If you really need the methods two, three and four in your Main class without implementing them you'd have to make it abstract and force the childs to implement all of them (this is absolutely acceptable and a good way of doing things like this).

<?php

abstract class Main {

  function fn1() {
    $this->fn2();
    $this->fn3();
  }

  abstract function fn2();

  abstract function fn3();

}

class Child extends Main {

  function fn2() {
    return "foo";
  }

  function fn3() {
    return "bar";
  }

}

?>

Another alternative is to check if the methods exist (not good / hack / see comment below).

<?php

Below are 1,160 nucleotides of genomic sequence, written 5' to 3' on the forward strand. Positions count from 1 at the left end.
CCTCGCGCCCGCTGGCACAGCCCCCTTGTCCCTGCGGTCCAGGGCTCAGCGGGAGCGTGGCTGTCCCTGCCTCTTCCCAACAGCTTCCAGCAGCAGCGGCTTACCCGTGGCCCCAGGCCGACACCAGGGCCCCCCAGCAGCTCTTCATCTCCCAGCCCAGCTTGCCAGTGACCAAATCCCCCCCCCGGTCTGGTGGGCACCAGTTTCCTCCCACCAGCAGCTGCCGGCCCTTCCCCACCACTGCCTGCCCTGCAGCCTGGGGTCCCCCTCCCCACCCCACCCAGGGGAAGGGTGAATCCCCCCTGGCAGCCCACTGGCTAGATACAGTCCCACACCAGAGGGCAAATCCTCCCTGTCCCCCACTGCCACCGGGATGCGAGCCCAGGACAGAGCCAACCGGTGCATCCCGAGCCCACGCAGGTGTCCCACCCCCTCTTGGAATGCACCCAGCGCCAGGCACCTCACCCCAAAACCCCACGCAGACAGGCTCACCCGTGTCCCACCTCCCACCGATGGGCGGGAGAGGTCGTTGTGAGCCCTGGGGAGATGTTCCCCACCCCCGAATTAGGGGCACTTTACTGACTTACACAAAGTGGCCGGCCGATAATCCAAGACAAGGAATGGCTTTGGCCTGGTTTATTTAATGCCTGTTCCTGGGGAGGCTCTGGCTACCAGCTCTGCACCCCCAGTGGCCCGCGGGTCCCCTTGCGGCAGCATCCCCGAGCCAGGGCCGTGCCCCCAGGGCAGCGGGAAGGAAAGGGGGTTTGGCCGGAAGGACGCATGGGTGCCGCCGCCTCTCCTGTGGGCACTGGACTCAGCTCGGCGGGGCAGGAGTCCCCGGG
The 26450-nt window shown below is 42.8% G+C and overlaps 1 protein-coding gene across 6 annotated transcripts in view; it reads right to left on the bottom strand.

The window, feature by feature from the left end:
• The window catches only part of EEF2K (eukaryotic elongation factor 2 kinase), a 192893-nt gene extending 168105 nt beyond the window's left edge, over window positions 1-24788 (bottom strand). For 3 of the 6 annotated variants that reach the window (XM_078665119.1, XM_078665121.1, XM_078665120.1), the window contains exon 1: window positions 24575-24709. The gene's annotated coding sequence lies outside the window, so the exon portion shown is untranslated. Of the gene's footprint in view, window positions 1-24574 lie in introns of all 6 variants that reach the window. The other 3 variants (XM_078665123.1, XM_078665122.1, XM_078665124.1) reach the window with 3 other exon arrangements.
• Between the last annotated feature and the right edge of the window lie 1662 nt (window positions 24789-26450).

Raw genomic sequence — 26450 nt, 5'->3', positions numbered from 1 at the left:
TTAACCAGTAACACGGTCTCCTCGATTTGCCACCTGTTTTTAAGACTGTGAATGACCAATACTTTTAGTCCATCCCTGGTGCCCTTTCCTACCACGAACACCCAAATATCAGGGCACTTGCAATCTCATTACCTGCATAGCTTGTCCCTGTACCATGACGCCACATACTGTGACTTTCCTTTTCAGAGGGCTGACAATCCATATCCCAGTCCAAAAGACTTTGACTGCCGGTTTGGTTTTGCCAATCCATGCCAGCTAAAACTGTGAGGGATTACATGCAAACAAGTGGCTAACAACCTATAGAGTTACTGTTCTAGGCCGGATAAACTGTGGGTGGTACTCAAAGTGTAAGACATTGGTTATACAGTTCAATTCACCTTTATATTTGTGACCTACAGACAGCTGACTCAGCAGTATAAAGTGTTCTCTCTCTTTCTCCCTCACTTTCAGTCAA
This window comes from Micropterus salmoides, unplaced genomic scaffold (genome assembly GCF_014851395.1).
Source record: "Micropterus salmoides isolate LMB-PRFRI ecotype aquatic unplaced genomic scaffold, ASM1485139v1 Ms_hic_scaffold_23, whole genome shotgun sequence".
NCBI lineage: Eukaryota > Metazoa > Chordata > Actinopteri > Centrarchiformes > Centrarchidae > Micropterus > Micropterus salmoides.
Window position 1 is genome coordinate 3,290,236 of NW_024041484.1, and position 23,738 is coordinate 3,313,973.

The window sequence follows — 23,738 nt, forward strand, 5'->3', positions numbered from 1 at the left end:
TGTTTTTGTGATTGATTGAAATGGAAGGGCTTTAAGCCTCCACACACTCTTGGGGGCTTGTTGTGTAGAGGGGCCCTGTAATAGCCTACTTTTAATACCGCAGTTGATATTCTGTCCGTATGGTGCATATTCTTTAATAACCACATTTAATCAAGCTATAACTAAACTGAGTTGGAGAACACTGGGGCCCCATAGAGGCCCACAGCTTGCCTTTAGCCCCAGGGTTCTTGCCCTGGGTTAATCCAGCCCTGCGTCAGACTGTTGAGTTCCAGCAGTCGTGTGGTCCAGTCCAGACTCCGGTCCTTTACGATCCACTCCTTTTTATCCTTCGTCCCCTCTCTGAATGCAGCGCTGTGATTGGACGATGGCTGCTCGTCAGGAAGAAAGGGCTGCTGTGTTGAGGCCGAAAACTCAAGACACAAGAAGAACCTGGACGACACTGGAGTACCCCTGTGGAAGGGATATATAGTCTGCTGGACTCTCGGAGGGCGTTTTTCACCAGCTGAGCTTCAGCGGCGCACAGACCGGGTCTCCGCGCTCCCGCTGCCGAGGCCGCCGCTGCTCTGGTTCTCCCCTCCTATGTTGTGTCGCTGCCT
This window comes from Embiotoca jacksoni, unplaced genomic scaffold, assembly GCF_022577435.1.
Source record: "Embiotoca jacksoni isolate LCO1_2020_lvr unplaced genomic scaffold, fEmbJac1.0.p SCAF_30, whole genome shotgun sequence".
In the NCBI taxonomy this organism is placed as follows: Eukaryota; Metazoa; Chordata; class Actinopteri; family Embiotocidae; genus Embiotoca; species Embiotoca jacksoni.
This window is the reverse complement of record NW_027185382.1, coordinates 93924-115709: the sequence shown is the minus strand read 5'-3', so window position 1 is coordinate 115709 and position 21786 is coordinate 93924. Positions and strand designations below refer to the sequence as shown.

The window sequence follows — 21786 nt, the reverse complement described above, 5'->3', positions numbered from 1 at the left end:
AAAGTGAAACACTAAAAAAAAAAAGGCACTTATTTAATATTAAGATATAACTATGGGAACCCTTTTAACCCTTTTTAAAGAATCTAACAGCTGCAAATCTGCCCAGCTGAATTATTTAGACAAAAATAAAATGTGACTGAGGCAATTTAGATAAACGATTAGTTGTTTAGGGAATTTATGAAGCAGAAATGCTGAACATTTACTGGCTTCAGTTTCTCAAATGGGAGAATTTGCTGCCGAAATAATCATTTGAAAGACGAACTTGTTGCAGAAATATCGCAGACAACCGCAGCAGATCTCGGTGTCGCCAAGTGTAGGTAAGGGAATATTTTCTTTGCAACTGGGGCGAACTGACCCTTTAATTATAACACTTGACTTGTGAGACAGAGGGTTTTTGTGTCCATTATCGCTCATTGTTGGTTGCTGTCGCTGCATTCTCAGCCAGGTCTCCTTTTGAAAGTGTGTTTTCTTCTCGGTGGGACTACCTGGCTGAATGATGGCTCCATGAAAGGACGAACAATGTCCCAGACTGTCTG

class Main {

  function fn1() {
    if (method_exists($this, "fn2")) {
      $this->fn2();
    }
    if (method_exists($this, "fn3")) {
      $this->fn3();
    }
  }

  function fnDontRepeatYourself() {
    foreach (range(2,3) as $fn) {
      if (method_exists($this, $fn)) {
        $this->{$fn}();
      }
    }
  }

}

?>

The problem with the second approach is that the childs don't actually know that they have to implement the methods, that's problematic.

The inheritance should go from general to specific and you should not echo anything in your classes, rather return. There is a lot of things I could tell you now about what to do and what not, but I think it would be best for your to learn more about object oriented theory first before continuing. :)

share|improve this answer
    
So, I should have the needed-in-all classes functions in the Main one, and the other ones in the other classes, right? - I don't actually echo, I return it, and only echo one time in the final PHP file. I just did that in the example. Thank you for your help –  user2271353 Oct 15 '13 at 22:11